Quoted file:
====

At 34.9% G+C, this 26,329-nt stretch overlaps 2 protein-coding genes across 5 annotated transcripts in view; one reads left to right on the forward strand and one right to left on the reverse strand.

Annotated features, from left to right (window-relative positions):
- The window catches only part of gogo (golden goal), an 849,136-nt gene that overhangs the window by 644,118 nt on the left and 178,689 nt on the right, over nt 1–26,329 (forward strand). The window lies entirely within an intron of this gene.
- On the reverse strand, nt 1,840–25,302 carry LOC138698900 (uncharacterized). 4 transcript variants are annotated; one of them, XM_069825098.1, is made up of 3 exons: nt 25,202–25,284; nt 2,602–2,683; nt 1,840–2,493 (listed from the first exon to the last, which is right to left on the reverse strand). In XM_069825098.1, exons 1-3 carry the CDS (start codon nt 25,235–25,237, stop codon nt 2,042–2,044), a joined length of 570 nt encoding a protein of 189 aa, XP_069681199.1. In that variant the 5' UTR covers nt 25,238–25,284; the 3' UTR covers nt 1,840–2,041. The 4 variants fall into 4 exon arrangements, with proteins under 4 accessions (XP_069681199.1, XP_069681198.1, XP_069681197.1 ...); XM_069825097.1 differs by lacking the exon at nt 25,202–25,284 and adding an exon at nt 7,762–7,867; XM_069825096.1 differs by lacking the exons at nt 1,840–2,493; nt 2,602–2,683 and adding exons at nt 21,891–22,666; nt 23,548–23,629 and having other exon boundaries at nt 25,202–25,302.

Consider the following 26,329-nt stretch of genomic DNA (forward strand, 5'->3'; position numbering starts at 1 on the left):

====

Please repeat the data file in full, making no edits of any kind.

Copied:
At 34.9% G+C, this 26,329-nt stretch overlaps 2 protein-coding genes across 5 annotated transcripts in view; one reads left to right on the forward strand and one right to left on the reverse strand.

Annotated features, from left to right (window-relative positions):
- The window catches only part of gogo (golden goal), an 849,136-nt gene that overhangs the window by 644,118 nt on the left and 178,689 nt on the right, over nt 1–26,329 (forward strand). The window lies entirely within an intron of this gene.
- On the reverse strand, nt 1,840–25,302 carry LOC138698900 (uncharacterized). 4 transcript variants are annotated; one of them, XM_069825098.1, is made up of 3 exons: nt 25,202–25,284; nt 2,602–2,683; nt 1,840–2,493 (listed from the first exon to the last, which is right to left on the reverse strand). In XM_069825098.1, exons 1-3 carry the CDS (start codon nt 25,235–25,237, stop codon nt 2,042–2,044), a joined length of 570 nt encoding a protein of 189 aa, XP_069681199.1. In that variant the 5' UTR covers nt 25,238–25,284; the 3' UTR covers nt 1,840–2,041. The 4 variants fall into 4 exon arrangements, with proteins under 4 accessions (XP_069681199.1, XP_069681198.1, XP_069681197.1 ...); XM_069825097.1 differs by lacking the exon at nt 25,202–25,284 and adding an exon at nt 7,762–7,867; XM_069825096.1 differs by lacking the exons at nt 1,840–2,493; nt 2,602–2,683 and adding exons at nt 21,891–22,666; nt 23,548–23,629 and having other exon boundaries at nt 25,202–25,302.

Consider the following 26,329-nt stretch of genomic DNA (forward strand, 5'->3'; position numbering starts at 1 on the left):